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Boom In, Bust Out: Young Households and the Housing Price Cycle


  • Francois Ortalo-Magne

    (London School of Economics)

  • Sven Rady

    (Graduate School of Business, Stanford University)


The UK experienced a major residential real estate boom-bust cycle from the mid-Eighties to the mid-Nineties, accompanied by unprecedented shifts in the owner occupancy rate of young households. Previous empirical analyses have pointed toward income changes and financial deregulation as the likely causes of this episode, with little to say about the differential effects on various age groups. We show that, in a life-cycle model with income heterogeneity and credit constraints, the observed co-movements of housing prices and owner occupancy rates can be explained as an equilibrium response to income and credit market shocks. Our findings suggest that the financial liberalisation of the early Eighties was crucial for the unparalleled increase in the owner occupancy rate of young households during the boom.

Suggested Citation

  • Francois Ortalo-Magne & Sven Rady, 1998. "Boom In, Bust Out: Young Households and the Housing Price Cycle," Finance 9810004, EconWPA, revised 29 Oct 1998.
  • Handle: RePEc:wpa:wuwpfi:9810004
    Note: Type of Document - Acrobat PDF; prepared on PC; pages: 10 ; figures: included. Prepared for Session B1, "Theories of Money, Credit and Aggregate Economic Activity" (organized by Nobuhiro Kiyotaki, London School of Economics), at the 13th Annual Congress of the European Economic Association, Berlin, September 1998.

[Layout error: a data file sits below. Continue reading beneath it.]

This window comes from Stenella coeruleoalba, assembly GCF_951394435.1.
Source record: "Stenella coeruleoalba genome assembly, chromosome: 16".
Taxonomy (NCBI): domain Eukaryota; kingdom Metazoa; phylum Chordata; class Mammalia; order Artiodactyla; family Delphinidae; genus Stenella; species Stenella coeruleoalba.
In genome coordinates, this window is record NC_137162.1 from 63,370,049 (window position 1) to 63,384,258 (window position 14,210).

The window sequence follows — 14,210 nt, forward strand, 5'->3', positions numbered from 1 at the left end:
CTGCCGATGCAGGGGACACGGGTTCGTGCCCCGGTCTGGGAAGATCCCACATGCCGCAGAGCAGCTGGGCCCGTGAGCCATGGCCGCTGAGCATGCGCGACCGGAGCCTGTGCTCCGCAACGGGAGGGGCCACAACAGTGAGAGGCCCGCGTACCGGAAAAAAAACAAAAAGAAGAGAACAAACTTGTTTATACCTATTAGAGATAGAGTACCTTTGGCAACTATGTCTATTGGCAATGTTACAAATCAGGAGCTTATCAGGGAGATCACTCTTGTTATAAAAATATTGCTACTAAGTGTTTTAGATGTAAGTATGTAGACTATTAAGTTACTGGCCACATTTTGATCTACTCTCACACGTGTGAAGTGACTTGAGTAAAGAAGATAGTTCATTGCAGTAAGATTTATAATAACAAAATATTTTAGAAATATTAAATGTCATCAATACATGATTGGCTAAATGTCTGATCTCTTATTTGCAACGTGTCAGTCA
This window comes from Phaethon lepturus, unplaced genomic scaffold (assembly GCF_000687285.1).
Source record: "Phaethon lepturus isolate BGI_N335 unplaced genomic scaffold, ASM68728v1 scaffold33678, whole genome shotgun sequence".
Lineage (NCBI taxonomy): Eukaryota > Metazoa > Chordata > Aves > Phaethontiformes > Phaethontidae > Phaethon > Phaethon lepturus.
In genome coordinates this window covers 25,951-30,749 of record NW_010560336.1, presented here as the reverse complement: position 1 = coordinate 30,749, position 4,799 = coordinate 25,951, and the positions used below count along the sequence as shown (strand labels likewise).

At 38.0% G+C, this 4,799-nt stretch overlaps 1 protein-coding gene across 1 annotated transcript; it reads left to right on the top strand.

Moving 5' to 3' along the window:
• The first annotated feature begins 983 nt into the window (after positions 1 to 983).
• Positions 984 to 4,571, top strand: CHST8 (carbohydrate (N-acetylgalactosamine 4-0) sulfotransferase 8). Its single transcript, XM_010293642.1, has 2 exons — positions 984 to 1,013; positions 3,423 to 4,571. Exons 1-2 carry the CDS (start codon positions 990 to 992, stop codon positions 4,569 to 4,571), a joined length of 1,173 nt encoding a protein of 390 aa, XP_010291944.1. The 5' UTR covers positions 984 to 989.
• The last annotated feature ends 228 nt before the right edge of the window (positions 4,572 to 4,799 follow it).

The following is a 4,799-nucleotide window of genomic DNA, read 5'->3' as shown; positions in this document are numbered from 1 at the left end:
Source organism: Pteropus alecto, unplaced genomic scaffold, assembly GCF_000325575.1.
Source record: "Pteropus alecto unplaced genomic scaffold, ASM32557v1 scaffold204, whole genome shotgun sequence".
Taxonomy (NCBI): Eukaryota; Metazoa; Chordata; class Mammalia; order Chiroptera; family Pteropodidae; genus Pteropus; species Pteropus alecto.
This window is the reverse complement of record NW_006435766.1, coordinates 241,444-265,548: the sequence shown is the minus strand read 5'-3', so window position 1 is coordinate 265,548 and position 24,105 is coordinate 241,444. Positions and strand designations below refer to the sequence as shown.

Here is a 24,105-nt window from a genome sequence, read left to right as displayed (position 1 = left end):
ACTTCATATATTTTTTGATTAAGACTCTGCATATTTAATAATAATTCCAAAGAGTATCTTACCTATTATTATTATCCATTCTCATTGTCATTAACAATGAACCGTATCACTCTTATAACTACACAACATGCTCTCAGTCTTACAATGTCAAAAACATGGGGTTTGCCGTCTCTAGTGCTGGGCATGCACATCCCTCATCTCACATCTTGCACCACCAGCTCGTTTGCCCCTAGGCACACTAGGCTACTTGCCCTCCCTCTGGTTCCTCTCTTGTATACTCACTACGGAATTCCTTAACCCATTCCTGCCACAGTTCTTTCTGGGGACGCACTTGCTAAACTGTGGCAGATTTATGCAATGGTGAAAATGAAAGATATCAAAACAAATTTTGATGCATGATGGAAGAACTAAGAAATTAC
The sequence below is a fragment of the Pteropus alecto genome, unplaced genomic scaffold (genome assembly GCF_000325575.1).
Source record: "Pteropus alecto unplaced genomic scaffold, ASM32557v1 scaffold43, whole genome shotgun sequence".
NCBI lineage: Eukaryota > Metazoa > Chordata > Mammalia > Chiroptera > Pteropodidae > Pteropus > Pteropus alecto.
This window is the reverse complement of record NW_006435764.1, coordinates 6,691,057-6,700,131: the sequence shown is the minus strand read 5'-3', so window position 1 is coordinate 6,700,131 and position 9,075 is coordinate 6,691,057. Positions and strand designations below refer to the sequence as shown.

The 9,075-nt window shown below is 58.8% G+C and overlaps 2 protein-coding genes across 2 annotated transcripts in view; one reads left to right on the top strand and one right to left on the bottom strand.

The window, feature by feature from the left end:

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    References listed on IDEAS

    1. Sven Rady, 1998. "Housing Market Fluctuations in a Life-Cycle Economy with Credit Constraints," FMG Discussion Papers dp296, Financial Markets Group.
    2. Muellbauer, John & Murphy, Anthony, 1997. "Booms and Busts in the UK Housing Market," Economic Journal, Royal Economic Society, vol. 107(445), pages 1701-1727, November.
    3. Attanasio, Orazio P & Weber, Guglielmo, 1994. "The UK Consumption Boom of the Late 1980s: Aggregate Implications of Microeconomic Evidence," Economic Journal, Royal Economic Society, vol. 104(427), pages 1269-1302, November.
    4. Davies, A J & Weber, G, 1991. "Credit and British consumers: some micro evidence," Fiscal Studies, Institute for Fiscal Studies, vol. 12(2), pages 61-84, May.
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    More about this item


    Housing Demand; Income Fluctuations; Overlapping Generations; Collateral Constraint;

    JEL classification:

    • E32 - Macroeconomics and Monetary Economics - - Prices, Business Fluctuations, and Cycles - - - Business Fluctuations; Cycles
    • G12 - Financial Economics - - General Financial Markets - - - Asset Pricing; Trading Volume; Bond Interest Rates
    • G21 - Financial Economics - - Financial Institutions and Services - - - Banks; Other Depository Institutions; Micro Finance Institutions; Mortgages
    • R21 - Urban, Rural, Regional, Real Estate, and Transportation Economics - - Household Analysis - - - Housing Demand

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